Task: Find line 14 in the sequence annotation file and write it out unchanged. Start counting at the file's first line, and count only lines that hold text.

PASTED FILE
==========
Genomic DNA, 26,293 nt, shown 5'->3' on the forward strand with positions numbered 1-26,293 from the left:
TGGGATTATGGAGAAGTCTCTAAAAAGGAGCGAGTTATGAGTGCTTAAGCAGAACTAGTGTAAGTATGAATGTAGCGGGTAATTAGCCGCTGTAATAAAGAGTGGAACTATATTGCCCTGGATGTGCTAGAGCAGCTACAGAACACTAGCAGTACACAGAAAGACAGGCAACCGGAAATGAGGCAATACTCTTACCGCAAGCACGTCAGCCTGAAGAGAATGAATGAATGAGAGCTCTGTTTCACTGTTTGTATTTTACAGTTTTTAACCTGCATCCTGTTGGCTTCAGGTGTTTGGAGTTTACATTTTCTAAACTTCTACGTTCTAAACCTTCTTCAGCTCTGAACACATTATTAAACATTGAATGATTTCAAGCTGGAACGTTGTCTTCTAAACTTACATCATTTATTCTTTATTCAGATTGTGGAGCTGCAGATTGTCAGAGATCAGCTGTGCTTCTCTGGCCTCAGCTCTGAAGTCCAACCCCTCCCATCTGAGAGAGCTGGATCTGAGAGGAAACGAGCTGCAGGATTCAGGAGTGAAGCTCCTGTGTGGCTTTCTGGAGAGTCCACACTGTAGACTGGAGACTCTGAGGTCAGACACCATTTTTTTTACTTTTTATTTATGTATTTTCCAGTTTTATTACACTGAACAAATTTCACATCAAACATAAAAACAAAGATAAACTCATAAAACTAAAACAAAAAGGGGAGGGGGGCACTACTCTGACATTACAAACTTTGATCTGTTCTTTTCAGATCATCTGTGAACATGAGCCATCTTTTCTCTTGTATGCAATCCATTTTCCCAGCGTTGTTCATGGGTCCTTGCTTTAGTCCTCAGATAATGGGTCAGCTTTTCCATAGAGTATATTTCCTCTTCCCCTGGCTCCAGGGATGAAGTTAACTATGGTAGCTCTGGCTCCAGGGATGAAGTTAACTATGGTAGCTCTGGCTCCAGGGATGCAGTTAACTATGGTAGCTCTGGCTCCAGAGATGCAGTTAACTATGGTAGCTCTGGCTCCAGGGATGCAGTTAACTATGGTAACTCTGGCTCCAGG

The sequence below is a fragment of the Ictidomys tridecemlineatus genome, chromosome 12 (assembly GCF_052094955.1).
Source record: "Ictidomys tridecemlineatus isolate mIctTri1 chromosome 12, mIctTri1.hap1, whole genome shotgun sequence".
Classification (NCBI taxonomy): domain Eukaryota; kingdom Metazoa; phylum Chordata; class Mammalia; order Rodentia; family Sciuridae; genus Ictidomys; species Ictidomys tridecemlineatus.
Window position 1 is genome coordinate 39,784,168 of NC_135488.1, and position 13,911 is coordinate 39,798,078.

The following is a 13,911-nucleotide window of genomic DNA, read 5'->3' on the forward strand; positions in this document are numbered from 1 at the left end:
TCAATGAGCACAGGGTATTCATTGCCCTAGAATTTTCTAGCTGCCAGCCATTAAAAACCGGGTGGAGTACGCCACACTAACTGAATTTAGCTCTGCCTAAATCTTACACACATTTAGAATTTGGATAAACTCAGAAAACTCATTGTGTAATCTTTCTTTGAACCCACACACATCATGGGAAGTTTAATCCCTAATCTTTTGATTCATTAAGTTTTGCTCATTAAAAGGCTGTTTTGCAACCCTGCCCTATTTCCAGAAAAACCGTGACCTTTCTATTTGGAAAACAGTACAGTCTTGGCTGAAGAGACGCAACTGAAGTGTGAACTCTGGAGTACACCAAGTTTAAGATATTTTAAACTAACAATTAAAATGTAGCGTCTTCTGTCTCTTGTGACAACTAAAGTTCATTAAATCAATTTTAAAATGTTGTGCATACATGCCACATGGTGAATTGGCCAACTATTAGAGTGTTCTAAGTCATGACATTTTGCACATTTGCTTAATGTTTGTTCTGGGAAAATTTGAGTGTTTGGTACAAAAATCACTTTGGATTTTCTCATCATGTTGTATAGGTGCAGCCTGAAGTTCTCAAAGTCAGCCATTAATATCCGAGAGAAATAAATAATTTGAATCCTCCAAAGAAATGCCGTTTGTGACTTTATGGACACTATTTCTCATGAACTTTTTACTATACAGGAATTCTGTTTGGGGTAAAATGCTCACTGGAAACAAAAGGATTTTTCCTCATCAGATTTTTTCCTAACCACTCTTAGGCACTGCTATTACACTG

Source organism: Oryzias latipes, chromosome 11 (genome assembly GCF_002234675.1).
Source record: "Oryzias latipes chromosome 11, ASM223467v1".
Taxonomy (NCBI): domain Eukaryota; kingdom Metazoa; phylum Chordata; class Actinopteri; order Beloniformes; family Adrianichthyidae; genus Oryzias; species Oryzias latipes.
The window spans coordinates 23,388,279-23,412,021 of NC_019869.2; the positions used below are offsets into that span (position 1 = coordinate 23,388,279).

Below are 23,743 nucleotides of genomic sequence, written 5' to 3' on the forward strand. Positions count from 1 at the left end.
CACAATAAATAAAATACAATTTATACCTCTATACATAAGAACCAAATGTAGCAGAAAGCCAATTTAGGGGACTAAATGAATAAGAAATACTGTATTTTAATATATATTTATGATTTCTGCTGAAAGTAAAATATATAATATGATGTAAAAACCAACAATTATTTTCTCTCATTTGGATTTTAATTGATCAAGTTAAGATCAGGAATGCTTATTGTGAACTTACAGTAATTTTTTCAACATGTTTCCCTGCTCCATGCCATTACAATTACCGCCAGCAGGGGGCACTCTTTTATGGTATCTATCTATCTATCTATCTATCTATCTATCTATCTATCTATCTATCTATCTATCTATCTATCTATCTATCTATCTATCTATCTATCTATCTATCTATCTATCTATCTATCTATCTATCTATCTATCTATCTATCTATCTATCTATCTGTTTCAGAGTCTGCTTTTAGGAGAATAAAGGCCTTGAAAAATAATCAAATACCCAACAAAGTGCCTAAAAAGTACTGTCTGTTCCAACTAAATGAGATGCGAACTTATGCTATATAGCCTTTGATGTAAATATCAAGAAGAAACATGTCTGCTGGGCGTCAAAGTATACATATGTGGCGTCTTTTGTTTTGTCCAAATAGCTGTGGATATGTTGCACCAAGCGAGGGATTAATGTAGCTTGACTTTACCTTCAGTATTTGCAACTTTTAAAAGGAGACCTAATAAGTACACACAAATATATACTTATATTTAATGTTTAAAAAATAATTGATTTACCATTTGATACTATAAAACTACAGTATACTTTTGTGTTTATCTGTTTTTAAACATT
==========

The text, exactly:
CACAATAAATAAAATACAATTTATACCTCTATACATAAGAACCAAATGTAGCAGAAAGCCAATTTAGGGGACTAAATGAATAAGAAATACTGTATTTTAATATATATTTATGATTTCTGCTGAAAGTAAAATATATAATATGATGTAAAAACCAACAATTATTTTCTCTCATTTGGATTTTAATTGATCAAGTTAAGATCAGGAATGCTTATTGTGAACTTACAGTAATTTTTTCAACATGTTTCCCTGCTCCATGCCATTACAATTACCGCCAGCAGGGGGCACTCTTTTATGGTATCTATCTATCTATCTATCTATCTATCTATCTATCTATCTATCTATCTATCTATCTATCTATCTATCTATCTATCTATCTATCTATCTATCTATCTATCTATCTATCTATCTATCTATCTATCTATCTATCTATCTATCTATCTATCTGTTTCAGAGTCTGCTTTTAGGAGAATAAAGGCCTTGAAAAATAATCAAATACCCAACAAAGTGCCTAAAAAGTACTGTCTGTTCCAACTAAATGAGATGCGAACTTATGCTATATAGCCTTTGATGTAAATATCAAGAAGAAACATGTCTGCTGGGCGTCAAAGTATACATATGTGGCGTCTTTTGTTTTGTCCAAATAGCTGTGGATATGTTGCACCAAGCGAGGGATTAATGTAGCTTGACTTTACCTTCAGTATTTGCAACTTTTAAAAGGAGACCTAATAAGTACACACAAATATATACTTATATTTAATGTTTAAAAAATAATTGATTTACCATTTGATACTATAAAACTACAGTATACTTTTGTGTTTATCTGTTTTTAAACATT